Pixelated mixed-use tower twists as it tapers from ground to sky
We’re spoiled for choice when it comes to remarkable Bjarke Ingels Group (BIG)-designed skyscrapers at the moment. Alongside its Vancouver House tower, the firm has officially revealed the energy efficient Telus Sky Tower, which stands out in an area crowded with rectangular towers thanks to its unusual eye-catching form.
First unveiled back in 2013, the Telus Sky Tower is located in Calgary, Canada, and enlivens the city’s skyline with its pixelated form that tapers and twists dramatically as it rises to a total height of 222 m (728 ft). The exterior also sports an art installation by Douglas Coupland that illuminates the north and south facades.
“Telus Sky is designed to seamlessly accommodate the transition from working to living as the tower takes off from the ground to reach the sky,” explained Bjarke Ingels, Founding Partner and Creative Director at BIG. “The base and lower floors of the mixed-use tower are clean and rectangular, resulting in large efficient layouts for workspace.
“As the building rises, the floor plates gradually reduce in size, stepping back to provide slender residential floor plates with nested balconies. In a similar fashion, the texture of the facade evolves from smooth glass at the base of the building to a three-dimensional composition of protrusions and recesses. The resultant form expresses the unification of the two programs in a single gesture – rational straight lines composed to form a feminine silhouette. Surrounded by blocky skyscrapers occupied by petroleum companies, Telus stands like a lady in a cluster of cowboys.”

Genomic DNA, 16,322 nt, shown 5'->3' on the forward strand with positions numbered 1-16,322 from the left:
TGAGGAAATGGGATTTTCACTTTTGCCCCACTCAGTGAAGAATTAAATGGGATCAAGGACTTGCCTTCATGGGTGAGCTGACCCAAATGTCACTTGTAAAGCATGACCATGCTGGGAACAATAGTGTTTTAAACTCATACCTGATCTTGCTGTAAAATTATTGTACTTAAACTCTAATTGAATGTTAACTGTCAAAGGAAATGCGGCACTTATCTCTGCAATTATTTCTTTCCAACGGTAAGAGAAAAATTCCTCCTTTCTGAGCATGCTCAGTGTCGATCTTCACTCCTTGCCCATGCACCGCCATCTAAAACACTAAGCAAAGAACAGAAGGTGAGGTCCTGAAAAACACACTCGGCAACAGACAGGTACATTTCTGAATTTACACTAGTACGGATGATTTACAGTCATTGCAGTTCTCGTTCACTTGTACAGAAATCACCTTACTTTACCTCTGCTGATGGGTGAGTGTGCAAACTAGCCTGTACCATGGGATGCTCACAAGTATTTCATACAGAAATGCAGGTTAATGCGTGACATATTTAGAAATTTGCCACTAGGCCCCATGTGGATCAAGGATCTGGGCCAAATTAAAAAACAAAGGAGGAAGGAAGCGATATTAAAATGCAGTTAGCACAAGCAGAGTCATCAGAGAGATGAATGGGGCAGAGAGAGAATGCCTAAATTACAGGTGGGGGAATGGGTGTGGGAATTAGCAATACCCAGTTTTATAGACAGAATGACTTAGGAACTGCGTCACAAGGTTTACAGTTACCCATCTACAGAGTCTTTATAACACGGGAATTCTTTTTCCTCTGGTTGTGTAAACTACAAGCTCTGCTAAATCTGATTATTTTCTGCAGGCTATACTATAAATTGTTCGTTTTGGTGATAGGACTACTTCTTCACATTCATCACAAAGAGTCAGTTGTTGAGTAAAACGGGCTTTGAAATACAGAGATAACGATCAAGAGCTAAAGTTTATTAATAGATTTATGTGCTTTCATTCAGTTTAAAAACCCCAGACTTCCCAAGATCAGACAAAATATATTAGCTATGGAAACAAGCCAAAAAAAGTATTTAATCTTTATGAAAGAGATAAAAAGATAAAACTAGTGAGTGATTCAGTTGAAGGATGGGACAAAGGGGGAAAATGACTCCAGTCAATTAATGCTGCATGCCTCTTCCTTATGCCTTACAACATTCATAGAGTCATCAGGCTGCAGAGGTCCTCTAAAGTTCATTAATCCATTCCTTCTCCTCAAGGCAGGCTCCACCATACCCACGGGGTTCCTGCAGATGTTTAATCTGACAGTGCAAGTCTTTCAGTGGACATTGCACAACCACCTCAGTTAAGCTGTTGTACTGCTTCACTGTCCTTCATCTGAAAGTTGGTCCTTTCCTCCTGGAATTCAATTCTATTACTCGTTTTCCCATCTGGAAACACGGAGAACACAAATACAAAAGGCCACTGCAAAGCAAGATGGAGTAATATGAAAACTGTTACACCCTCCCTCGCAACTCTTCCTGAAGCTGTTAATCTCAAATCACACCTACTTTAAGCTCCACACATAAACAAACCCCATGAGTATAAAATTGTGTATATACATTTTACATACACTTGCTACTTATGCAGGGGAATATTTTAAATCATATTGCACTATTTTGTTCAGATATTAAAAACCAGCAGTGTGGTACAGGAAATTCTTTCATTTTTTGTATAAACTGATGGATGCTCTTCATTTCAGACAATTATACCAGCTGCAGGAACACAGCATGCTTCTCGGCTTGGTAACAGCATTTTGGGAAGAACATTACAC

Inside, the Telus Sky Tower measures 70,725 sq m (roughly 761,000 sq ft), spread over 60 floors. Most of this is taken up by the office space on the lower floors and apartments further up. An impressive 11-story atrium space dominates the lower floors too.
The building has received the LEED Platinum green building standard and though it’s still a large concrete and glass skyscraper so not really “green,” it does boast significant sustainable design.
A rainwater capture system stores water for toilets, reducing its grid-based water demand by up to 70% and an energy efficient water heating system and triple-pane glazing help contribute to a 35% reduction in overall energy use compared to similar sized buildings, says BIG. Fresh air ventilation is a focus throughout and a green wall is situated in the atrium, plus there’s a rooftop garden as well.
The project was commissioned by developer Westbank and, like the Vancouver House, was completed early in the COVID-19 pandemic and opened to residents just a few months ago, but has only just been officially photographed and revealed by BIG.